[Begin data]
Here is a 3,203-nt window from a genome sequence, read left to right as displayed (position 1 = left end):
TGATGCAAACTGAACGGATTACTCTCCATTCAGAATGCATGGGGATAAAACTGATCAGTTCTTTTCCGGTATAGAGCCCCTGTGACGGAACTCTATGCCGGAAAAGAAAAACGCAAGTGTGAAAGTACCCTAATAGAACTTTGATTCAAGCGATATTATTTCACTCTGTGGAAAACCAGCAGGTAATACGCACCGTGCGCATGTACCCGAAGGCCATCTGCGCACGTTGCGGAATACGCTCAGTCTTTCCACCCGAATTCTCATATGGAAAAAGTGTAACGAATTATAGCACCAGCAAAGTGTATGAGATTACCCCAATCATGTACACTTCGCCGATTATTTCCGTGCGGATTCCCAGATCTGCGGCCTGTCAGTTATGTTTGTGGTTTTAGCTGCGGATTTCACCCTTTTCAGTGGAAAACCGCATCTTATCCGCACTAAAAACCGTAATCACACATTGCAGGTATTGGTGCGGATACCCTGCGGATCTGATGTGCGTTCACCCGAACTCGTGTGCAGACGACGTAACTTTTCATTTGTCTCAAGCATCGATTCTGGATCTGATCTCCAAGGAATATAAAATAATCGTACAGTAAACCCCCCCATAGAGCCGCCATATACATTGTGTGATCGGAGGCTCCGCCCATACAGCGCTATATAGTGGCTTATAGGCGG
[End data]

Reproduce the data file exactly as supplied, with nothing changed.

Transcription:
Here is a 3,203-nt window from a genome sequence, read left to right as displayed (position 1 = left end):
TGATGCAAACTGAACGGATTACTCTCCATTCAGAATGCATGGGGATAAAACTGATCAGTTCTTTTCCGGTATAGAGCCCCTGTGACGGAACTCTATGCCGGAAAAGAAAAACGCAAGTGTGAAAGTACCCTAATAGAACTTTGATTCAAGCGATATTATTTCACTCTGTGGAAAACCAGCAGGTAATACGCACCGTGCGCATGTACCCGAAGGCCATCTGCGCACGTTGCGGAATACGCTCAGTCTTTCCACCCGAATTCTCATATGGAAAAAGTGTAACGAATTATAGCACCAGCAAAGTGTATGAGATTACCCCAATCATGTACACTTCGCCGATTATTTCCGTGCGGATTCCCAGATCTGCGGCCTGTCAGTTATGTTTGTGGTTTTAGCTGCGGATTTCACCCTTTTCAGTGGAAAACCGCATCTTATCCGCACTAAAAACCGTAATCACACATTGCAGGTATTGGTGCGGATACCCTGCGGATCTGATGTGCGTTCACCCGAACTCGTGTGCAGACGACGTAACTTTTCATTTGTCTCAAGCATCGATTCTGGATCTGATCTCCAAGGAATATAAAATAATCGTACAGTAAACCCCCCCATAGAGCCGCCATATACATTGTGTGATCGGAGGCTCCGCCCATACAGCGCTATATAGTGGCTTATAGGCGG